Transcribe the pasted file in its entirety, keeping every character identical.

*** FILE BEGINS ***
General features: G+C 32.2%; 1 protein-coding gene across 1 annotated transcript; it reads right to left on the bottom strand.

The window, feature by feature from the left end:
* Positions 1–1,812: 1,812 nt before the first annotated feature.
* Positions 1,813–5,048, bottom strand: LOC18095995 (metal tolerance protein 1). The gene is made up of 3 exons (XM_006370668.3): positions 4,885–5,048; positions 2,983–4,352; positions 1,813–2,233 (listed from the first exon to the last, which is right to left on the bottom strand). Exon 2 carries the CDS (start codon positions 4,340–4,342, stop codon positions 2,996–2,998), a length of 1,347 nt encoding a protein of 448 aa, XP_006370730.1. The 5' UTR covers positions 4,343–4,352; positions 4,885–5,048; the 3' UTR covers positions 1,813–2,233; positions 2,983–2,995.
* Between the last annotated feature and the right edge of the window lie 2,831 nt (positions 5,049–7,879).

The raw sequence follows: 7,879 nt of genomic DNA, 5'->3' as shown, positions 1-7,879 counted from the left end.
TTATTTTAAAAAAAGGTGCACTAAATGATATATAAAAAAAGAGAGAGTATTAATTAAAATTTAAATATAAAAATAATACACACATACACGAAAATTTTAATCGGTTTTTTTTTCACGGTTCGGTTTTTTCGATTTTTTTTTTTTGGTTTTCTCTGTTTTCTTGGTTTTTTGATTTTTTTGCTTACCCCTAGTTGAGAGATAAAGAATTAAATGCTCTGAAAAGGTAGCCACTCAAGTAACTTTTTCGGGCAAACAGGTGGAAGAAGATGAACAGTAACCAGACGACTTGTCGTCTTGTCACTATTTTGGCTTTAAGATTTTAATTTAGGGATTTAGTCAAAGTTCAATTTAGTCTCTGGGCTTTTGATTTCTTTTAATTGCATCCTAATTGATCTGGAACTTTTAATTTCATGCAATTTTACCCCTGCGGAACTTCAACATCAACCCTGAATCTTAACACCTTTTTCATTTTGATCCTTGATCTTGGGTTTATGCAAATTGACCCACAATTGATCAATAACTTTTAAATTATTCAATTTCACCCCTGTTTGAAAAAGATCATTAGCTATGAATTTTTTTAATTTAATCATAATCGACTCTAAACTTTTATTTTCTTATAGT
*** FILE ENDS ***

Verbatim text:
General features: G+C 32.2%; 1 protein-coding gene across 1 annotated transcript; it reads right to left on the bottom strand.

The window, feature by feature from the left end:
* Positions 1–1,812: 1,812 nt before the first annotated feature.
* Positions 1,813–5,048, bottom strand: LOC18095995 (metal tolerance protein 1). The gene is made up of 3 exons (XM_006370668.3): positions 4,885–5,048; positions 2,983–4,352; positions 1,813–2,233 (listed from the first exon to the last, which is right to left on the bottom strand). Exon 2 carries the CDS (start codon positions 4,340–4,342, stop codon positions 2,996–2,998), a length of 1,347 nt encoding a protein of 448 aa, XP_006370730.1. The 5' UTR covers positions 4,343–4,352; positions 4,885–5,048; the 3' UTR covers positions 1,813–2,233; positions 2,983–2,995.
* Between the last annotated feature and the right edge of the window lie 2,831 nt (positions 5,049–7,879).

The raw sequence follows: 7,879 nt of genomic DNA, 5'->3' as shown, positions 1-7,879 counted from the left end.
TTATTTTAAAAAAAGGTGCACTAAATGATATATAAAAAAAGAGAGAGTATTAATTAAAATTTAAATATAAAAATAATACACACATACACGAAAATTTTAATCGGTTTTTTTTTCACGGTTCGGTTTTTTCGATTTTTTTTTTTTGGTTTTCTCTGTTTTCTTGGTTTTTTGATTTTTTTGCTTACCCCTAGTTGAGAGATAAAGAATTAAATGCTCTGAAAAGGTAGCCACTCAAGTAACTTTTTCGGGCAAACAGGTGGAAGAAGATGAACAGTAACCAGACGACTTGTCGTCTTGTCACTATTTTGGCTTTAAGATTTTAATTTAGGGATTTAGTCAAAGTTCAATTTAGTCTCTGGGCTTTTGATTTCTTTTAATTGCATCCTAATTGATCTGGAACTTTTAATTTCATGCAATTTTACCCCTGCGGAACTTCAACATCAACCCTGAATCTTAACACCTTTTTCATTTTGATCCTTGATCTTGGGTTTATGCAAATTGACCCACAATTGATCAATAACTTTTAAATTATTCAATTTCACCCCTGTTTGAAAAAGATCATTAGCTATGAATTTTTTTAATTTAATCATAATCGACTCTAAACTTTTATTTTCTTATAGT